Amator (1979) Poster

(1979)

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10/10
What Are You Shooting? …Everything That Moves
jkhuysmans02 April 2008
Ah for the love of film…In 2006, I was one internet flight ticket transaction click away from moving to the area of Poland for the duration, but didn't. The "good" reason being is that I suffered some seriously grave trepidation over the fact that I would need to have two months salary in the bank before I'd EVER raise enough capital to buy an 8 mm motion picture camera. And this was in 2006. Sadly, these hypertensive concerns about finances low, all sleepless nights over equipment I don't have, and from where in the heck is the next camera going to come turned out to be relative in the scope of things –in a sick and cyclical sense- and after interfacing with the characters of Kyrstof Kieslowski's incredibly moving Humanist Dark-Dramity, Camera Buff, for an hour and half, I'm just now harboring more than a few serious regrets about not actually abandoning the competitive, spiraling nightmare that is Western Life when I had the chance.

Camera Buff is a wonderful story about a factory worker Filip (Jerzy Stuhr); a man who, in his thirties, begins to see life anew through the view finder of a small gauge movie camera. Originally purchased for "two months salary," which "pissed his wife off" to document his newborn daughter's first few steps, the 8 mm camera is quickly realized as something more useful than just a device for making home-movies. The narrative's tension is organized specifically around the reaction to the films of the institutional power structures and forces around Filip that essentially commissioned, financed, and instigated the films themselves along with Filip's newly discovered and unyielding passion for creating them as he sees fit.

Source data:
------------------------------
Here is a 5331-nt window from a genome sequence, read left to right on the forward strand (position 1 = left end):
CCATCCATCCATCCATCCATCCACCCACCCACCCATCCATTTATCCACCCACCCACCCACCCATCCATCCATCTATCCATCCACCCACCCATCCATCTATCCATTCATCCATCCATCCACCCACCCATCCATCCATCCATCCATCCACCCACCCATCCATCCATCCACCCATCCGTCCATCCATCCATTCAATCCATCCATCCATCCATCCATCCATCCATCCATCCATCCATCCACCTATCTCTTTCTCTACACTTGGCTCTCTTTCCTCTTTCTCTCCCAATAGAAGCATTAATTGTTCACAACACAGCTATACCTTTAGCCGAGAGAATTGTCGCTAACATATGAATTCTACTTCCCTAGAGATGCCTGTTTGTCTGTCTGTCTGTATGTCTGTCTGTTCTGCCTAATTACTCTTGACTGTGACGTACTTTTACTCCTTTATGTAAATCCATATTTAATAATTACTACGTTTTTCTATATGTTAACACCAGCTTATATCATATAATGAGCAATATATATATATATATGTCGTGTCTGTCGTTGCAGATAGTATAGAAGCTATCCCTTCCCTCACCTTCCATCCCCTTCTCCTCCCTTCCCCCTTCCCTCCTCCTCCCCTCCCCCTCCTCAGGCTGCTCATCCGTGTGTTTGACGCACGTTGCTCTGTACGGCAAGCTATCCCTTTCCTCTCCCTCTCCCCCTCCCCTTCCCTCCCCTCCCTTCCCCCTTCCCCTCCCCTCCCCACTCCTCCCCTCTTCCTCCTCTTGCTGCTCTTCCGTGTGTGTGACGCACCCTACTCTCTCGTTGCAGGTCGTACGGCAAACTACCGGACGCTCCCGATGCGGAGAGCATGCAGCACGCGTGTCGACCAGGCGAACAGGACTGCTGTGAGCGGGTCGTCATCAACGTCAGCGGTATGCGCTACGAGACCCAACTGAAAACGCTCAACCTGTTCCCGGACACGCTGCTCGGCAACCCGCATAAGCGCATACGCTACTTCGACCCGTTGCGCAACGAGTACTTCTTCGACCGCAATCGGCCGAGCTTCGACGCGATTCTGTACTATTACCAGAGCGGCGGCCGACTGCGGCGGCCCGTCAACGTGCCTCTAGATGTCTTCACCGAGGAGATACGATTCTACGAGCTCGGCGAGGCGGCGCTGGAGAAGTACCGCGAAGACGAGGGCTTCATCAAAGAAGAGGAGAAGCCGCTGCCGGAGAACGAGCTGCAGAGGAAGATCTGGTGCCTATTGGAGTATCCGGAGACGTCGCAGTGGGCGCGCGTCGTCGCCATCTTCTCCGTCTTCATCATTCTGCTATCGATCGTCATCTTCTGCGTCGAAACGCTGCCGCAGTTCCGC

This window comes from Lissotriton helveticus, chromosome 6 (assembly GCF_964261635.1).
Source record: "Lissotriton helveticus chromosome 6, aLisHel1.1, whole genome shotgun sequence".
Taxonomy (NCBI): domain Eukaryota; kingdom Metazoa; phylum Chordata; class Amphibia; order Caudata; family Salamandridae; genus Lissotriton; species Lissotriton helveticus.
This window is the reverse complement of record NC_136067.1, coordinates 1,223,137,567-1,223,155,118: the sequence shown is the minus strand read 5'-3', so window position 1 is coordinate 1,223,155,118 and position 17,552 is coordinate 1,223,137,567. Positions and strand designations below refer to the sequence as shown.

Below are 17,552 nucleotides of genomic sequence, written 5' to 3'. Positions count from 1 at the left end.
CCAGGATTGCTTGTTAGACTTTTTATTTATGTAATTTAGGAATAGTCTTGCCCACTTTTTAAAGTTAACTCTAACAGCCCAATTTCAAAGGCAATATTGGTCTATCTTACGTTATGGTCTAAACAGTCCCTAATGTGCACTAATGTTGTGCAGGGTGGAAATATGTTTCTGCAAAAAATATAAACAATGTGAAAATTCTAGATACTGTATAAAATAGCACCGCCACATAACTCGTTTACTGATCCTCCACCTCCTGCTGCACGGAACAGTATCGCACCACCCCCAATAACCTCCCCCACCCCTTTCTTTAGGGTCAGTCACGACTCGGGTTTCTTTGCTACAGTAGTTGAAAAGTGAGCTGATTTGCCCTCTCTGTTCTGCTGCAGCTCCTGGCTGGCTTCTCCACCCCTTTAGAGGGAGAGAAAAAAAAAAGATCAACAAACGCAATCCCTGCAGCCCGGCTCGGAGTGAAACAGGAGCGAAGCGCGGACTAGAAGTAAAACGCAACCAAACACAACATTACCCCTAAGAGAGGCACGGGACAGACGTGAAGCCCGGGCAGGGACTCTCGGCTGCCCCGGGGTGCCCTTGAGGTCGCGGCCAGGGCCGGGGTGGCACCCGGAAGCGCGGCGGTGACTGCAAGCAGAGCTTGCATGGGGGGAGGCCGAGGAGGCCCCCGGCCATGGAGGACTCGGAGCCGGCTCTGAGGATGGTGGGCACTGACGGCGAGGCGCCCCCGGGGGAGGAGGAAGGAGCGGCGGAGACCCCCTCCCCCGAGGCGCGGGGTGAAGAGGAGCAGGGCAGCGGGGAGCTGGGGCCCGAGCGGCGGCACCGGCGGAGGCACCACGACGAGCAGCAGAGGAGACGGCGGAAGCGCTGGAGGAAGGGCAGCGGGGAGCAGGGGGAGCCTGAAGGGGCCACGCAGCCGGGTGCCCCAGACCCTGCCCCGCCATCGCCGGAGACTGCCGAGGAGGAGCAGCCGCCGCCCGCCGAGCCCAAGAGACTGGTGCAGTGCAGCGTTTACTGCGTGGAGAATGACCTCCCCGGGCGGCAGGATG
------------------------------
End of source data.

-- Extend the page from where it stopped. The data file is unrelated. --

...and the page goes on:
If you view the Kino Video DVD release of this film, perhaps even more profoundly affecting than the feature as an augury of hope for the human race is the sixteen minute black and white documentary entitled Talking Heads in which Kielowski conducts helter-skleter a multitude of fifteen second interviews about "who you are" and "what you want" with Polish citizens, age zero to one-hundred, across all walks of life starting at the year 1979 with a little gurgling baby. In all, it's wonderful material and has me seeking out more Kieslowski.
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10/10
The Turning Point Of A Simple Man
Rodrigo Amaro23 April 2010
There are times in our lives that a minor event becomes a biggest event, something that change your life for good or bad, but it's something that makes what you are and defines your whole journey through life. To me this thing was movies. Since I was kid I watched movies but I didn't have a greater perception of what movies were and their meaning, all I know is that I liked for some reason. When I grow older I noticed that is something very important to me and it was something that I couldn't live without, to remember good cinematic moments and to see a different look through our reality, to have different and pleasant experiences.